Middletown, R.I. — Jeff Mello was in his second year of beekeeping when he was stung for the first time in his life. He swelled up and quickly realized he was deathly allergic to the bees he would soon center his career around. Nearly twenty years later, Mello is the owner and operator of the growing honey and hive business Aquidneck Honey. “It didn’t stop me. There are a lot worse things, if you know what I mean…they are just honeybees,” he says.
Mello’s company Aquidneck Honey, a one-man operation, is based on Aquidneck Island, hidden off a backroad in Middletown. Stepping into his seemingly unassuming warehouse, you enter a maze of small rooms cluttered with gadgets, boxes, and vats of honey. However, nearly every day Mello is on the road servicing his 1200 hives on 73 farms and other properties throughout southern New England. Only one hive is in his own yard. It’s time-consuming to do it all himself, he says, but he “loves to drive.” Read more…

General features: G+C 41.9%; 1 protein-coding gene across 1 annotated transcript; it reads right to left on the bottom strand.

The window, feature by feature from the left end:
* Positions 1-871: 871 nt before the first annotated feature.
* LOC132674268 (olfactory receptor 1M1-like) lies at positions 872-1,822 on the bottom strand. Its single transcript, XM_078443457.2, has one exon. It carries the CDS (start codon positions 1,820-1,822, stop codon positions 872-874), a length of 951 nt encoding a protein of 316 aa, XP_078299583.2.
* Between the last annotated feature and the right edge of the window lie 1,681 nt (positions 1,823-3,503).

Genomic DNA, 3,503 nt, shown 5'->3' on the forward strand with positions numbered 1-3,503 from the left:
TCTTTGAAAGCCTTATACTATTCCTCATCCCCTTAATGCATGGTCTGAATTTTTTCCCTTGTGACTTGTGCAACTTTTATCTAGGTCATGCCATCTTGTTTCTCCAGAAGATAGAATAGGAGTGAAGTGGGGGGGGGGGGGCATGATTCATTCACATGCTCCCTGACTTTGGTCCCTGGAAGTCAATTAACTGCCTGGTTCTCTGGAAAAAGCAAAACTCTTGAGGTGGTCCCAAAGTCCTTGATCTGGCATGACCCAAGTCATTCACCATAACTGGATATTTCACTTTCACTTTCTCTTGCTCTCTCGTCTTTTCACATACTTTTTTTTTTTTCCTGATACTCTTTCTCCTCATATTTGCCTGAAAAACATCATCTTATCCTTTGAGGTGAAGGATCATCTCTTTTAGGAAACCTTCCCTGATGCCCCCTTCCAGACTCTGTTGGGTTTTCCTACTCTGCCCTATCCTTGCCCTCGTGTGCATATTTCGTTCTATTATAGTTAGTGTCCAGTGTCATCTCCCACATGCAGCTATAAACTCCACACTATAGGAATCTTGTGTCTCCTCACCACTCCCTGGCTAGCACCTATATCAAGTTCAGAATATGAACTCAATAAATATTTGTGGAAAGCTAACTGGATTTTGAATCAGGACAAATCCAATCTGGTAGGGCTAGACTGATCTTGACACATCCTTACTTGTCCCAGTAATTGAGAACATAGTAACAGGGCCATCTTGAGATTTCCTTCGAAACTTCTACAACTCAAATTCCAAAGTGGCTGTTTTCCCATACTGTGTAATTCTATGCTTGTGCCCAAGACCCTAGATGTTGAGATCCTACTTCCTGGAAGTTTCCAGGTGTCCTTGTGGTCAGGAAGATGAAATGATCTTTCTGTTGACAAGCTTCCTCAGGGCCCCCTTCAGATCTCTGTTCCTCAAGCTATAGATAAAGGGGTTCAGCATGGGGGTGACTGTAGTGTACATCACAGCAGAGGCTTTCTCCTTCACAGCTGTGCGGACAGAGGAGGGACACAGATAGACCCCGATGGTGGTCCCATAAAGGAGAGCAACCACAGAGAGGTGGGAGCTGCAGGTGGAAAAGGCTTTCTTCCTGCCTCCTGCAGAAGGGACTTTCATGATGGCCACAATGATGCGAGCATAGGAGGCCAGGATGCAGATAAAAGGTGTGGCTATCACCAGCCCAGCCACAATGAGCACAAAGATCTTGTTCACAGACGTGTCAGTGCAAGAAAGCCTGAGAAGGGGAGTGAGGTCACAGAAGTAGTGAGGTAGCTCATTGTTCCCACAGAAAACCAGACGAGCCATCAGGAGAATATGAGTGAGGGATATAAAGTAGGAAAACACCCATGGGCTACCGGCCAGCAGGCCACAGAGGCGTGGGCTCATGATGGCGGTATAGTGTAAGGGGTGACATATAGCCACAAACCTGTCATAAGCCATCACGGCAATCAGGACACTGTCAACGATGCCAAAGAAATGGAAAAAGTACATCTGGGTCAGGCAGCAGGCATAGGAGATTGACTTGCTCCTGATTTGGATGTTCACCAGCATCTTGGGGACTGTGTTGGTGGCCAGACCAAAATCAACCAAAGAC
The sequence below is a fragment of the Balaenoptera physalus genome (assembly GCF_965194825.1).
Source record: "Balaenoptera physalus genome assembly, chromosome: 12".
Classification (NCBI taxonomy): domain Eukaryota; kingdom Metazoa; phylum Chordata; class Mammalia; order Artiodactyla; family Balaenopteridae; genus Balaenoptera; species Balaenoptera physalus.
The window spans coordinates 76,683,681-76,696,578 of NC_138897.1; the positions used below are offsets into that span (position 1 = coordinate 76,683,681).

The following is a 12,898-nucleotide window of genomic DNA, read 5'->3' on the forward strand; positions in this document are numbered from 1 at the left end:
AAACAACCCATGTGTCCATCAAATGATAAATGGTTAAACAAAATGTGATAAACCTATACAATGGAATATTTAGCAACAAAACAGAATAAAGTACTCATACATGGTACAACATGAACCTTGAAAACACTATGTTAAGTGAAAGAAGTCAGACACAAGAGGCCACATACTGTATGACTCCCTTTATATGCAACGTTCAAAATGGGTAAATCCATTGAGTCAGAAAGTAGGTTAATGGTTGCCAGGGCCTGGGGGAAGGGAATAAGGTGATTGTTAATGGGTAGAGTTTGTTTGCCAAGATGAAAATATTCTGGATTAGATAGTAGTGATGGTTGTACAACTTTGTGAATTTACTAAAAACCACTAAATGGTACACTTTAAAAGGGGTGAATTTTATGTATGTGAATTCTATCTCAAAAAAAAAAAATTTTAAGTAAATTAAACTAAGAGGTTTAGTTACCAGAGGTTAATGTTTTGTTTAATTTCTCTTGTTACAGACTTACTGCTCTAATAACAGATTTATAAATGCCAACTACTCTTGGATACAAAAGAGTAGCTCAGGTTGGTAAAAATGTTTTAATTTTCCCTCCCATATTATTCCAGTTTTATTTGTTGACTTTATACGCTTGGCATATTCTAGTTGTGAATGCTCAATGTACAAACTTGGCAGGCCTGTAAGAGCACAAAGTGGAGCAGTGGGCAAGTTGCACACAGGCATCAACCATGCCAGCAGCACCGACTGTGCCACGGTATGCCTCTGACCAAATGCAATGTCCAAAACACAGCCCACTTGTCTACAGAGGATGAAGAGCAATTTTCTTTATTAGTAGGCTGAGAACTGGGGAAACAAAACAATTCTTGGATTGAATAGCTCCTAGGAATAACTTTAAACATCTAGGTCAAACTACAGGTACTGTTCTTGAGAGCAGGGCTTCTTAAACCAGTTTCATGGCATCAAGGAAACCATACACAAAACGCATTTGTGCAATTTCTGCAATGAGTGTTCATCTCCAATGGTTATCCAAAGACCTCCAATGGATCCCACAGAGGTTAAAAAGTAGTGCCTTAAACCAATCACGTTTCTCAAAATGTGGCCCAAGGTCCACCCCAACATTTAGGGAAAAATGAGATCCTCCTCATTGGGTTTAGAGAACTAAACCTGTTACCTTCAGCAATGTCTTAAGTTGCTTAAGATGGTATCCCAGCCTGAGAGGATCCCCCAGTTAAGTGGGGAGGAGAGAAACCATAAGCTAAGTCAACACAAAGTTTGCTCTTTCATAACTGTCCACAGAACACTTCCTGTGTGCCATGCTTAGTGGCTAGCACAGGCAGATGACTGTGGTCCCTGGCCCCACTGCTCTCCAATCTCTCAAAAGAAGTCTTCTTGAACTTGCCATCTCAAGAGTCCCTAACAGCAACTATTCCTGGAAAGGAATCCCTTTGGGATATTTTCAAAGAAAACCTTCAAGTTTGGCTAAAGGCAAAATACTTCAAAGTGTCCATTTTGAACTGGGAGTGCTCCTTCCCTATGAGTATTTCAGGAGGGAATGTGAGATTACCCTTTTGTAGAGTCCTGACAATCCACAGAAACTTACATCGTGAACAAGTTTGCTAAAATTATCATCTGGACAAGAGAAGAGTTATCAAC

Rachel Atlas never imagined that she would end up pinning bugs, resuscitating half-frozen fish, and lending animal skeletons to students at one of the premier art and design schools in the country. And yet, there she is – the curator of thousands of incredible specimens at the Rhode Island School of Design Nature Lab.
A graphic designer and painter by training, Atlas moved to Providence more than a decade ago and immediately signed up for a continuing education course at RISD. As she wandered into 13 Waterman Street, Atlas noticed a doorway – a slight detour on her way to the studio.
“Knowing nothing about it [the Nature Lab], I walked in and thought that I’d entered my personal heaven,” she remembered with a faint smile. “I’ve collected and catalogued and organized and displayed things that I’ve found in nature since as long as I can remember. My first thought when I walked in the room was ‘I have to be here a lot.’” Read more…